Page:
Is Plastic Surgery Tax Deductible?

Posted March 24, 2016

The amount of money spent on plastic surgery is growing every year in the United State. The total amount a patient spends depends on the extent of the procedure being performed as well as the number of procedures a person has during the year. This desire to have plastic surgery count as being tax deductible has been asked and argued by many people but it has largely been rejected by the Internal Revenue Service and by the courts. They claim plastic surgery is too personal in nature and profits the taxpayer which makes cosmetic surgeries treated as a nondeductible expense.

American Society of Plastic Surgeons Speaks out about Tax Deductions

In 2015, the American Society of Plastic Surgeons estimated about 15.6-million cosmetic procedures were performed in the United States. They stated that, with all of the money being spent, patients need to find ways to save money whenever possible without compromising the quality of the work. Many patients want to be able to write off some, or all, of their plastic surgery procedure on their taxes. Looking at the recent past, a limited number of patients have successfully deducted plastic surgery procedures. The argument can be made that an improvement in physical appearance could be beneficial to a model or news anchor. 

The IRS and Tax Deductible Plastic Surgery

The IRS is very clear where they stand on this issue because it is quite tempting to write off any plastic surgery procedure as a medical expense. IRS Publication 502, Medical and Dental Expenses states that citizens normally can’t include medical expenses for cosmetic procedures as tax deductible expenses. Examples of these procedures include facelifts and liposuction since they are not surgeries that are deemed as being “medically necessary”.

Having said this, taxpayers should know that the ability to deduct some medical expenses is not an impossible goal. They should take into consideration why they are having a plastic surgery procedure. If any sort of contributing medical condition doesn’t support the reason behind the procedure, the IRS will more than likely not allow the deduction. However, the IRS says you can deduct the cost of plastic surgery if it is necessary to recover or correct a disfigurement resulting from a congenital oddity, trauma, some sort of damage sustained in an accident or a disfiguring disease. Apart from these exceptions, procedures that are mainly performed with the specific intent of enhancing the appearance of a person are not allowed as a deduction. The exceptions discussed above means a person might possibly be able to deduct breast reconstruction or scar revisions but a tummy tuck is likely not included without proper documentation from a physician.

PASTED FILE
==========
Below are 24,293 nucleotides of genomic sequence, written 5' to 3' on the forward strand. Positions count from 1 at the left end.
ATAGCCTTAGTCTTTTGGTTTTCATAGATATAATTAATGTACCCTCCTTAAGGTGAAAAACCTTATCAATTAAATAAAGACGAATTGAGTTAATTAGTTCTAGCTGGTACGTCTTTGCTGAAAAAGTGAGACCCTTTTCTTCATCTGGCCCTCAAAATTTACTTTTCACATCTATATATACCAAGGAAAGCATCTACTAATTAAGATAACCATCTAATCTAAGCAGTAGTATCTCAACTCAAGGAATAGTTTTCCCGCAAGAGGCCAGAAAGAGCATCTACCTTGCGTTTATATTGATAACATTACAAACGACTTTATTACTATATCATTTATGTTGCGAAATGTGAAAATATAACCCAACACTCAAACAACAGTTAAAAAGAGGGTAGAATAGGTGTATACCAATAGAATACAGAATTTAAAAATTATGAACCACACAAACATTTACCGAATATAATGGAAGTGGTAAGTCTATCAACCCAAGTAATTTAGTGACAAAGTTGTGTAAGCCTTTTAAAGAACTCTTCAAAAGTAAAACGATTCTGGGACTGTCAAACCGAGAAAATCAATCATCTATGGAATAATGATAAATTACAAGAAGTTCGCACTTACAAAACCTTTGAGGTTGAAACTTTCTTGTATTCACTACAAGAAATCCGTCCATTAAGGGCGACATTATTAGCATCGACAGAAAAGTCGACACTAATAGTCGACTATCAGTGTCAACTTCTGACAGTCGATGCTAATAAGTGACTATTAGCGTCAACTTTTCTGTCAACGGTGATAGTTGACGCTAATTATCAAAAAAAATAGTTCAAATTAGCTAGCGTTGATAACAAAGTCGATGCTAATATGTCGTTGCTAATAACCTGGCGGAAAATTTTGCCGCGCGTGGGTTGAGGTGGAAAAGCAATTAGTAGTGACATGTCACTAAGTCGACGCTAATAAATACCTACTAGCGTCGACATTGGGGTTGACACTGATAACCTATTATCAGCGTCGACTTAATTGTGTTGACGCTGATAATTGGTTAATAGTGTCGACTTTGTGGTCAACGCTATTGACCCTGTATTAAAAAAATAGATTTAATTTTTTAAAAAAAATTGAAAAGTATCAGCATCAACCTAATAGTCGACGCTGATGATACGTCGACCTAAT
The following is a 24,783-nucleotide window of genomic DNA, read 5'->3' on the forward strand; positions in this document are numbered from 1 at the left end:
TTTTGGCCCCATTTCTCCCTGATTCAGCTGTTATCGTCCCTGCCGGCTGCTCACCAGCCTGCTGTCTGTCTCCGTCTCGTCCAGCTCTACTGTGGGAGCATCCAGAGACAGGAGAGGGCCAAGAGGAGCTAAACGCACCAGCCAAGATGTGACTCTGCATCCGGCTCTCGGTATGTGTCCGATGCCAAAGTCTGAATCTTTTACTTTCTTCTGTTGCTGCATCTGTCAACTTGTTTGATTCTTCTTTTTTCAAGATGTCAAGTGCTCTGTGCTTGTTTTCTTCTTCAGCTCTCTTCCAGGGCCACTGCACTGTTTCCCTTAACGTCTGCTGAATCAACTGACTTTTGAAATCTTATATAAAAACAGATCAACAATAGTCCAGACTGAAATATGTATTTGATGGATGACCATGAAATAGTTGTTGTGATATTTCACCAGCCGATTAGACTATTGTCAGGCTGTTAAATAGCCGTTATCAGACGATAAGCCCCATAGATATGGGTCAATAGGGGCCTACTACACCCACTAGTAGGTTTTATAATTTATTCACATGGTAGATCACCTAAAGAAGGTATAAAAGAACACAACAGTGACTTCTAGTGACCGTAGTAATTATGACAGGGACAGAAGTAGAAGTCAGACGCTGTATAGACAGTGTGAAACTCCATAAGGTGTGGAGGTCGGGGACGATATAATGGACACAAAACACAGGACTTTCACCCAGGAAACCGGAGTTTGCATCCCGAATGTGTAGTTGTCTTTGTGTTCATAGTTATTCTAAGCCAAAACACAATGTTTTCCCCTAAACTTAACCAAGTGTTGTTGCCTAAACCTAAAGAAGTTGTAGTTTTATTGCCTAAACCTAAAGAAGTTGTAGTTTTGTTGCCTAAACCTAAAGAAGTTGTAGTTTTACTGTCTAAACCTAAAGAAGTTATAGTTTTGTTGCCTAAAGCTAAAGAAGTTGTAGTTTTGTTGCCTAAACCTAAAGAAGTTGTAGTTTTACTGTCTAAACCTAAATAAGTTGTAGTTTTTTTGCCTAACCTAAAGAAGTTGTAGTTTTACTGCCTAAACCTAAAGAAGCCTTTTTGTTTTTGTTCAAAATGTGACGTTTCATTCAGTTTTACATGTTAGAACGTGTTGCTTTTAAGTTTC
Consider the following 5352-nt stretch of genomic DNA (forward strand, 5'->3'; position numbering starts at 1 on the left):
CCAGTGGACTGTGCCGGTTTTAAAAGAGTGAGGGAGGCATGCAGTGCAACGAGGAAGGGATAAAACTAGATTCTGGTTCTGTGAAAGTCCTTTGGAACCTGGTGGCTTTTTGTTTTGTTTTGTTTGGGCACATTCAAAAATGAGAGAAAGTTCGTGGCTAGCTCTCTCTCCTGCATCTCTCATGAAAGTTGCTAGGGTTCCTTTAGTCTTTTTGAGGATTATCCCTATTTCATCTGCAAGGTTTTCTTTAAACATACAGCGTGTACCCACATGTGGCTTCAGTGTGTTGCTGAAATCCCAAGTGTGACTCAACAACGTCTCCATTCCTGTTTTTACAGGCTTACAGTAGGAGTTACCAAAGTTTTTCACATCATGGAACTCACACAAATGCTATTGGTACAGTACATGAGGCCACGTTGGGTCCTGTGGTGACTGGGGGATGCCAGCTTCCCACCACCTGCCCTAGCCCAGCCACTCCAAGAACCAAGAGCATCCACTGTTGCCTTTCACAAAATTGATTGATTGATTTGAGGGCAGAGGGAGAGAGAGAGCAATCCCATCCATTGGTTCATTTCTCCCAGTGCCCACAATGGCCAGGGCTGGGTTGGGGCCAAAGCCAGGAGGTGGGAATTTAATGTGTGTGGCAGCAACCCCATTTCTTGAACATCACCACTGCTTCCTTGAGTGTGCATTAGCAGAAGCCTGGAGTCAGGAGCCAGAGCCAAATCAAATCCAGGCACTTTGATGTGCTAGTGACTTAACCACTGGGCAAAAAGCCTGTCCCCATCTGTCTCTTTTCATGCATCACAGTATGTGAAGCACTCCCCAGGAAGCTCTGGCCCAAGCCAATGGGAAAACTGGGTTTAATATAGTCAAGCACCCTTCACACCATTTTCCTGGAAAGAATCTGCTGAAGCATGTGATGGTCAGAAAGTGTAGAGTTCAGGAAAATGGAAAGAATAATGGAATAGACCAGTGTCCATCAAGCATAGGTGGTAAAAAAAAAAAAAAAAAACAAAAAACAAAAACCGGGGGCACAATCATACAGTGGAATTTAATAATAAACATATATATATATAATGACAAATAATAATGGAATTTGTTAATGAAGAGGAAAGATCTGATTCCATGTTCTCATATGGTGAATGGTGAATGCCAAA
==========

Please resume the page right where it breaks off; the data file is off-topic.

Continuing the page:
The “Chesty Love” Plastic Surgery Case

An exotic dancer is the reason for a court case sometimes called the “Chesty Love” case. She was a taxpayer and an exotic dancer who underwent breast augmentation surgery. She asserted that the cost of the breast augmentation should be tax deductible on the grounds that her surgery was a prerequisite for employment. Actually, the surgery made her more successful in her profession even though the results were very extreme (size 56N). The court wrote the case off since it was done to solely benefit her career and also it was essentially “stage props”. New Jersey CPA Gail Rosen says the “Chesty Love” case proved that you must satisfy two conditions to deduct cosmetic surgery:

  1. It must be required as a condition for employment.
  2. The addition or enhancement is unsuitable for everyday use

“Chesty Love “won the case on the condition that she was going to have them reduced as soon as her exotic dancing career ended. 

Tex Deductible Medical Expenses

A person can deduct some medical expenses on their taxes. Each medical expense can only be deducted once per tax year. The definition of medical expense is pretty wide open and can include payments made to a physician, a dentist, a psychiatrist and a surgeon. Deductions for medical expenses also include prescription glasses, crutches, contact lenses and hearing aids. Medicals conditions like droopy eyelids, AKA blepharoplasty, are often covered by insurance since the condition might have a big impact on the ability of a person to see clearly. This surgery would probably be ruled as a cosmetic procedure that is medically necessary for the well-being of the patient. Thus, any amount of money that needs to be paid by the patient stands a good chance of being counted as an expense that can be deducted from taxes since it is a medical expense.

Schedule an Appointment with a Tax Attorney

The first and best step a person can take is scheduling an appointment with an experienced tax attorney or tax preparation company. They have the most updated rules and regulations when it comes to what is, and isn’t, allowed as tax deductions. Filing taxes correctly the first time can save a person many headaches down the road trying to defend their plastic surgery procedures to the IRS. For the IRS, documentation is necessary and creating a paper trail can be extremely useful down the road if there is an audit. Cosmetic surgeons should not attempt to offer tax advice to their patients. They should instruct them to seek the advice of an experienced tax adviser about the tax deductibility of a cosmetic surgery procedure.                      



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